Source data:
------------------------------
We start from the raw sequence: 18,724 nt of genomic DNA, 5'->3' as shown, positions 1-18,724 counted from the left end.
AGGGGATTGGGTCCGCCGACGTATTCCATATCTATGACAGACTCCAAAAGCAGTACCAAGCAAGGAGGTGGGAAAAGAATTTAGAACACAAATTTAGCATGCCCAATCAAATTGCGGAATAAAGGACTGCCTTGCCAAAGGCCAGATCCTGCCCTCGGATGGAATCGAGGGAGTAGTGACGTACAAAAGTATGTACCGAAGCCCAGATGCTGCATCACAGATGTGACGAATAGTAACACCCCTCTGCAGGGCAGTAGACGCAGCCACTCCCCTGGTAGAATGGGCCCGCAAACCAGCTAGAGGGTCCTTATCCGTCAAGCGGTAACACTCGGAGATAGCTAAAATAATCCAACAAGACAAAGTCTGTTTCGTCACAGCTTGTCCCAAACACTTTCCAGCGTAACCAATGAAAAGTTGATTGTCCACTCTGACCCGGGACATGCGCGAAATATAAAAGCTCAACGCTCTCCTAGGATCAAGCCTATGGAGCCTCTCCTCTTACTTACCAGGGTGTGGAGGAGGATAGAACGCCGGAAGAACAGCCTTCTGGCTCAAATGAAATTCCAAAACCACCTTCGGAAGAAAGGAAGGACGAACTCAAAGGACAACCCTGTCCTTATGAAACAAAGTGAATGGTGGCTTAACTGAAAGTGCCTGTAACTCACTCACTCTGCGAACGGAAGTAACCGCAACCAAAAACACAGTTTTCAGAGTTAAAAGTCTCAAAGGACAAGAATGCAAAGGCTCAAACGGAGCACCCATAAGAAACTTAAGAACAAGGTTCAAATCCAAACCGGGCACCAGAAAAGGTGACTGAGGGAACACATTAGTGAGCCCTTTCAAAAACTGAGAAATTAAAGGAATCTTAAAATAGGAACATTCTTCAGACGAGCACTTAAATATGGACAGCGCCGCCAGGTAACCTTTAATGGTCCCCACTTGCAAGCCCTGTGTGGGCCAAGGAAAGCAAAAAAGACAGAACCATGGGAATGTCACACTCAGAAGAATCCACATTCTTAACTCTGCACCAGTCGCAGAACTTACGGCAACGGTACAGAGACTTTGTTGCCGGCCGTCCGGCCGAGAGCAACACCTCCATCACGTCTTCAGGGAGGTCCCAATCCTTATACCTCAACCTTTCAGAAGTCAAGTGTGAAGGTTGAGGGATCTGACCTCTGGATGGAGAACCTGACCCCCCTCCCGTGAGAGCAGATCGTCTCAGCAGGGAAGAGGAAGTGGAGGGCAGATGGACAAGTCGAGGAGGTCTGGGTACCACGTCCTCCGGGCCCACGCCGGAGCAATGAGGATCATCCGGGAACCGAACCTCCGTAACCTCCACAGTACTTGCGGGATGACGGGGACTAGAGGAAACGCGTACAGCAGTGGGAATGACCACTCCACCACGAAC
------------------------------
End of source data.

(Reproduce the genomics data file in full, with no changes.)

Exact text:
We start from the raw sequence: 18,724 nt of genomic DNA, 5'->3' as shown, positions 1-18,724 counted from the left end.
AGGGGATTGGGTCCGCCGACGTATTCCATATCTATGACAGACTCCAAAAGCAGTACCAAGCAAGGAGGTGGGAAAAGAATTTAGAACACAAATTTAGCATGCCCAATCAAATTGCGGAATAAAGGACTGCCTTGCCAAAGGCCAGATCCTGCCCTCGGATGGAATCGAGGGAGTAGTGACGTACAAAAGTATGTACCGAAGCCCAGATGCTGCATCACAGATGTGACGAATAGTAACACCCCTCTGCAGGGCAGTAGACGCAGCCACTCCCCTGGTAGAATGGGCCCGCAAACCAGCTAGAGGGTCCTTATCCGTCAAGCGGTAACACTCGGAGATAGCTAAAATAATCCAACAAGACAAAGTCTGTTTCGTCACAGCTTGTCCCAAACACTTTCCAGCGTAACCAATGAAAAGTTGATTGTCCACTCTGACCCGGGACATGCGCGAAATATAAAAGCTCAACGCTCTCCTAGGATCAAGCCTATGGAGCCTCTCCTCTTACTTACCAGGGTGTGGAGGAGGATAGAACGCCGGAAGAACAGCCTTCTGGCTCAAATGAAATTCCAAAACCACCTTCGGAAGAAAGGAAGGACGAACTCAAAGGACAACCCTGTCCTTATGAAACAAAGTGAATGGTGGCTTAACTGAAAGTGCCTGTAACTCACTCACTCTGCGAACGGAAGTAACCGCAACCAAAAACACAGTTTTCAGAGTTAAAAGTCTCAAAGGACAAGAATGCAAAGGCTCAAACGGAGCACCCATAAGAAACTTAAGAACAAGGTTCAAATCCAAACCGGGCACCAGAAAAGGTGACTGAGGGAACACATTAGTGAGCCCTTTCAAAAACTGAGAAATTAAAGGAATCTTAAAATAGGAACATTCTTCAGACGAGCACTTAAATATGGACAGCGCCGCCAGGTAACCTTTAATGGTCCCCACTTGCAAGCCCTGTGTGGGCCAAGGAAAGCAAAAAAGACAGAACCATGGGAATGTCACACTCAGAAGAATCCACATTCTTAACTCTGCACCAGTCGCAGAACTTACGGCAACGGTACAGAGACTTTGTTGCCGGCCGTCCGGCCGAGAGCAACACCTCCATCACGTCTTCAGGGAGGTCCCAATCCTTATACCTCAACCTTTCAGAAGTCAAGTGTGAAGGTTGAGGGATCTGACCTCTGGATGGAGAACCTGACCCCCCTCCCGTGAGAGCAGATCGTCTCAGCAGGGAAGAGGAAGTGGAGGGCAGATGGACAAGTCGAGGAGGTCTGGGTACCACGTCCTCCGGGCCCACGCCGGAGCAATGAGGATCATCCGGGAACCGAACCTCCGTAACCTCCACAGTACTTGCGGGATGACGGGGACTAGAGGAAACGCGTACAGCAGTGGGAATGACCACTCCACCACGAAC